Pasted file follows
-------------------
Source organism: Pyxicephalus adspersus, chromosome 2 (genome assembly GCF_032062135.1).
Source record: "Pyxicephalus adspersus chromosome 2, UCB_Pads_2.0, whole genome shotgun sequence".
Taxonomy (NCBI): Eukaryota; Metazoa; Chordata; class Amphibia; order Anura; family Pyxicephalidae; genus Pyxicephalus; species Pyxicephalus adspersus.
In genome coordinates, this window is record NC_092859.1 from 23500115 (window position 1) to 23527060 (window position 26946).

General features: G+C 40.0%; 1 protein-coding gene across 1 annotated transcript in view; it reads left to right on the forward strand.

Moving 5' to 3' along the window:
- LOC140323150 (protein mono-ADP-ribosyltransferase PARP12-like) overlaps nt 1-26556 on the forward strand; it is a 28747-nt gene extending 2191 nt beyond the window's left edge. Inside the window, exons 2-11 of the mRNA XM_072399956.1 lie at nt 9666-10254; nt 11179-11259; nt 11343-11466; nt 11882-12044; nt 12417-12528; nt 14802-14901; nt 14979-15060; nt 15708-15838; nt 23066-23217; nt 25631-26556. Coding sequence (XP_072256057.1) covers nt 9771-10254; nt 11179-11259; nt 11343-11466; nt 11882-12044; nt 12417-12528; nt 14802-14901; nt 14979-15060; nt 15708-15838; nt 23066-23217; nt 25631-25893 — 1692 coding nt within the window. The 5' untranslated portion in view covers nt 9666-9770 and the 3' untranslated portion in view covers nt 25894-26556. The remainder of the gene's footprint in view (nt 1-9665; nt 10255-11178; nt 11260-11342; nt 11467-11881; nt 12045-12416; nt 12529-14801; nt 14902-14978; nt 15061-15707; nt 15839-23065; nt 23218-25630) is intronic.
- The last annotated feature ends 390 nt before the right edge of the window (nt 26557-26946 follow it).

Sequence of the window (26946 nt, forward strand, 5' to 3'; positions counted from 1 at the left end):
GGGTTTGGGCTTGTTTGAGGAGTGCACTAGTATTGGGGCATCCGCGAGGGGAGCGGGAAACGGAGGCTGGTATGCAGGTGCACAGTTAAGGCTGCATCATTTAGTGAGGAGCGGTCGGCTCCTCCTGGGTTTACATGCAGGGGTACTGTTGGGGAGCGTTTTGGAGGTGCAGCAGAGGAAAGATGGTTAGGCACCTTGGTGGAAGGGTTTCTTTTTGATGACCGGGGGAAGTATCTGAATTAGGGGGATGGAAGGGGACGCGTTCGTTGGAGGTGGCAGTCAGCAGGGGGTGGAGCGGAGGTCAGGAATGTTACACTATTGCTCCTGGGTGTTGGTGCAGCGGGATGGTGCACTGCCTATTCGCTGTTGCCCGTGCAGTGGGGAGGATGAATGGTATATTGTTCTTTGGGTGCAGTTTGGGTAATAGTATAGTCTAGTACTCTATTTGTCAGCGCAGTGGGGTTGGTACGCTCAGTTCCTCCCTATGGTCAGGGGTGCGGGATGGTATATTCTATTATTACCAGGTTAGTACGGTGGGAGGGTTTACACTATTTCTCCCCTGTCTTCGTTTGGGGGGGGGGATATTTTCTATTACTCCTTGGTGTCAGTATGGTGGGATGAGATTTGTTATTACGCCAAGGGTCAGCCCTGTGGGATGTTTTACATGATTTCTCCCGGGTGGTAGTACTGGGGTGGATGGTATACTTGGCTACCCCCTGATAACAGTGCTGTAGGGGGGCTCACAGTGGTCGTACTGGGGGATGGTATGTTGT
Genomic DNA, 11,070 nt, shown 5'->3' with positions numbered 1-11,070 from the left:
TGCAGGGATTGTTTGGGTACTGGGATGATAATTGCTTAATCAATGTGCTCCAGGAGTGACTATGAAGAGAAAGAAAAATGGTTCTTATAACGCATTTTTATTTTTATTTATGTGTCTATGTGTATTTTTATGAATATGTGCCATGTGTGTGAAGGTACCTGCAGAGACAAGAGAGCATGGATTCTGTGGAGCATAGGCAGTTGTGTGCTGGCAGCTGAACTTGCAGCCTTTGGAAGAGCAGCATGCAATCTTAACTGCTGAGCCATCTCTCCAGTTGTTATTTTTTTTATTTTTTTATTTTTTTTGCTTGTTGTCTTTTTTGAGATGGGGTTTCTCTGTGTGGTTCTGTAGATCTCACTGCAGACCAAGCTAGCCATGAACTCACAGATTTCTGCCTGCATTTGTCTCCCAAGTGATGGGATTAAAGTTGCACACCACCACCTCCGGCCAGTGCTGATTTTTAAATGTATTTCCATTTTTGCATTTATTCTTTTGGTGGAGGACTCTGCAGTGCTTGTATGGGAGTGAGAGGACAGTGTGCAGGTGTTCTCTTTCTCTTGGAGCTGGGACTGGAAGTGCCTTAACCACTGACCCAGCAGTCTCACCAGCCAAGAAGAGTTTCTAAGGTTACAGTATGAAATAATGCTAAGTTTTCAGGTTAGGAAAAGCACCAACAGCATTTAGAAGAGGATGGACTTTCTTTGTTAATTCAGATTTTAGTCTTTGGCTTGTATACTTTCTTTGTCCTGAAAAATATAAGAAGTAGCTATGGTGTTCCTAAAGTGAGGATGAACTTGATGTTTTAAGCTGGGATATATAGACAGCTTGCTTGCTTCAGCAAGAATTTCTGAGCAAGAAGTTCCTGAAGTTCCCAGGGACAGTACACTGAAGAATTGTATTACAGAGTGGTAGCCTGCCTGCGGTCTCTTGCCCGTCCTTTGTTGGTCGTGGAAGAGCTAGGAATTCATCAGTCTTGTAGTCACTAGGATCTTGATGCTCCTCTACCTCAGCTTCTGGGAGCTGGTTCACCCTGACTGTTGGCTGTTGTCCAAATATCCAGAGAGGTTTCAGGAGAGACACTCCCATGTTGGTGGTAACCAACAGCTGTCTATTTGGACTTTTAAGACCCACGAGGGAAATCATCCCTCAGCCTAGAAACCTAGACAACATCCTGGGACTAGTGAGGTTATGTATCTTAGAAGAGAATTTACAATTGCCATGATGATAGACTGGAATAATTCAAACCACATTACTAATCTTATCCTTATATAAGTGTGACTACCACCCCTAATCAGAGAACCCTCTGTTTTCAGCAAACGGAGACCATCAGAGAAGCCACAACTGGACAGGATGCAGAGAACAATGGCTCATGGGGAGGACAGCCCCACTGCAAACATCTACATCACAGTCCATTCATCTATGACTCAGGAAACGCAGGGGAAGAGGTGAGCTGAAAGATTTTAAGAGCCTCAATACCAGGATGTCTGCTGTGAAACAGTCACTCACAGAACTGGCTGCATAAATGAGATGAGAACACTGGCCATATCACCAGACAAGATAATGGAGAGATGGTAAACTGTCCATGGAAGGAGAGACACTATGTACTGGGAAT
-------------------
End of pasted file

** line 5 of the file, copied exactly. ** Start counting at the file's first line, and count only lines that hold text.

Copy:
General features: G+C 40.0%; 1 protein-coding gene across 1 annotated transcript in view; it reads left to right on the forward strand.